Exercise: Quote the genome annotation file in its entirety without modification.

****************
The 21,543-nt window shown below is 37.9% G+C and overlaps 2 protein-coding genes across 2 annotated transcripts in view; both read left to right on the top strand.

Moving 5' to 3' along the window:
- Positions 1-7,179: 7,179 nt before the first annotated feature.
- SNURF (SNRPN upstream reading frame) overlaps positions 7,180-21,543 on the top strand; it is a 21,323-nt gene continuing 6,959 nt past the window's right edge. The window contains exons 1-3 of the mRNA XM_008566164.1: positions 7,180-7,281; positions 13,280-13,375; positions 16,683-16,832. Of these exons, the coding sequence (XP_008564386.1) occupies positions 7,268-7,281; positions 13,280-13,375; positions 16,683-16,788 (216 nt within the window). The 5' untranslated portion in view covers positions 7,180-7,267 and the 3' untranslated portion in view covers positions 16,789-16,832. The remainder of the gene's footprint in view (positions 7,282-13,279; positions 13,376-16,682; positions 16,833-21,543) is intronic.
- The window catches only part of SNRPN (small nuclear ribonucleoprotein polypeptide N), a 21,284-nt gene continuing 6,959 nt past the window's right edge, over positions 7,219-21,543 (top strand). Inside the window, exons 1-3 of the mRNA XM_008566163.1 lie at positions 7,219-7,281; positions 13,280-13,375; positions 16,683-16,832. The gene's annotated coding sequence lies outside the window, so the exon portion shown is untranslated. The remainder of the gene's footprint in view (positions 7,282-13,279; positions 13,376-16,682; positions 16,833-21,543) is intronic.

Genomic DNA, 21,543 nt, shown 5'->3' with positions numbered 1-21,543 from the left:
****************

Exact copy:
The 21,543-nt window shown below is 37.9% G+C and overlaps 2 protein-coding genes across 2 annotated transcripts in view; both read left to right on the top strand.

Moving 5' to 3' along the window:
- Positions 1-7,179: 7,179 nt before the first annotated feature.
- SNURF (SNRPN upstream reading frame) overlaps positions 7,180-21,543 on the top strand; it is a 21,323-nt gene continuing 6,959 nt past the window's right edge. The window contains exons 1-3 of the mRNA XM_008566164.1: positions 7,180-7,281; positions 13,280-13,375; positions 16,683-16,832. Of these exons, the coding sequence (XP_008564386.1) occupies positions 7,268-7,281; positions 13,280-13,375; positions 16,683-16,788 (216 nt within the window). The 5' untranslated portion in view covers positions 7,180-7,267 and the 3' untranslated portion in view covers positions 16,789-16,832. The remainder of the gene's footprint in view (positions 7,282-13,279; positions 13,376-16,682; positions 16,833-21,543) is intronic.
- The window catches only part of SNRPN (small nuclear ribonucleoprotein polypeptide N), a 21,284-nt gene continuing 6,959 nt past the window's right edge, over positions 7,219-21,543 (top strand). Inside the window, exons 1-3 of the mRNA XM_008566163.1 lie at positions 7,219-7,281; positions 13,280-13,375; positions 16,683-16,832. The gene's annotated coding sequence lies outside the window, so the exon portion shown is untranslated. The remainder of the gene's footprint in view (positions 7,282-13,279; positions 13,376-16,682; positions 16,833-21,543) is intronic.

Genomic DNA, 21,543 nt, shown 5'->3' with positions numbered 1-21,543 from the left: